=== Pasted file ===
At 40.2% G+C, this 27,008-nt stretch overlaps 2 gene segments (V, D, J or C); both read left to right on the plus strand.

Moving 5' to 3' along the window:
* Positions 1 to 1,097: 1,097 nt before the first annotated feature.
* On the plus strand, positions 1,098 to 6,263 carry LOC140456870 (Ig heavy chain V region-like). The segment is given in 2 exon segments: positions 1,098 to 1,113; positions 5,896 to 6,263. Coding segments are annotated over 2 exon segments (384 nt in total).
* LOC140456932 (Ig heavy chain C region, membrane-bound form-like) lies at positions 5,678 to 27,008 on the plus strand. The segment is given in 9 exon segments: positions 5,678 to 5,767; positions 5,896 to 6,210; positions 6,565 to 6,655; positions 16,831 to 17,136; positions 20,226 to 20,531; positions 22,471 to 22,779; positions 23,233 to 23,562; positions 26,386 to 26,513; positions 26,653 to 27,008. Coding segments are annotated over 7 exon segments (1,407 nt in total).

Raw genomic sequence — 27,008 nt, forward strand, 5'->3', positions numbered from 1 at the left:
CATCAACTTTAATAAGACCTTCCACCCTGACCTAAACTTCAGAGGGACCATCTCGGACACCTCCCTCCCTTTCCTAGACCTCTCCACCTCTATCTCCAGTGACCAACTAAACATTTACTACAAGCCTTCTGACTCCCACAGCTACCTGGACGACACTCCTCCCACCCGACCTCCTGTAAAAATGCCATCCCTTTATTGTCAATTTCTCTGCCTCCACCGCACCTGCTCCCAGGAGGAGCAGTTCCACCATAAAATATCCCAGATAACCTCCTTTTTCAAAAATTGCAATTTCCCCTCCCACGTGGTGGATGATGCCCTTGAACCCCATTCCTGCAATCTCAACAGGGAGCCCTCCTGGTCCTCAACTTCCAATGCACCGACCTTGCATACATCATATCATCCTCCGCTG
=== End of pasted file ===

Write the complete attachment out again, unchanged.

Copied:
At 40.2% G+C, this 27,008-nt stretch overlaps 2 gene segments (V, D, J or C); both read left to right on the plus strand.

Moving 5' to 3' along the window:
* Positions 1 to 1,097: 1,097 nt before the first annotated feature.
* On the plus strand, positions 1,098 to 6,263 carry LOC140456870 (Ig heavy chain V region-like). The segment is given in 2 exon segments: positions 1,098 to 1,113; positions 5,896 to 6,263. Coding segments are annotated over 2 exon segments (384 nt in total).
* LOC140456932 (Ig heavy chain C region, membrane-bound form-like) lies at positions 5,678 to 27,008 on the plus strand. The segment is given in 9 exon segments: positions 5,678 to 5,767; positions 5,896 to 6,210; positions 6,565 to 6,655; positions 16,831 to 17,136; positions 20,226 to 20,531; positions 22,471 to 22,779; positions 23,233 to 23,562; positions 26,386 to 26,513; positions 26,653 to 27,008. Coding segments are annotated over 7 exon segments (1,407 nt in total).

Raw genomic sequence — 27,008 nt, forward strand, 5'->3', positions numbered from 1 at the left:
CATCAACTTTAATAAGACCTTCCACCCTGACCTAAACTTCAGAGGGACCATCTCGGACACCTCCCTCCCTTTCCTAGACCTCTCCACCTCTATCTCCAGTGACCAACTAAACATTTACTACAAGCCTTCTGACTCCCACAGCTACCTGGACGACACTCCTCCCACCCGACCTCCTGTAAAAATGCCATCCCTTTATTGTCAATTTCTCTGCCTCCACCGCACCTGCTCCCAGGAGGAGCAGTTCCACCATAAAATATCCCAGATAACCTCCTTTTTCAAAAATTGCAATTTCCCCTCCCACGTGGTGGATGATGCCCTTGAACCCCATTCCTGCAATCTCAACAGGGAGCCCTCCTGGTCCTCAACTTCCAATGCACCGACCTTGCATACATCATATCATCCTCCGCTG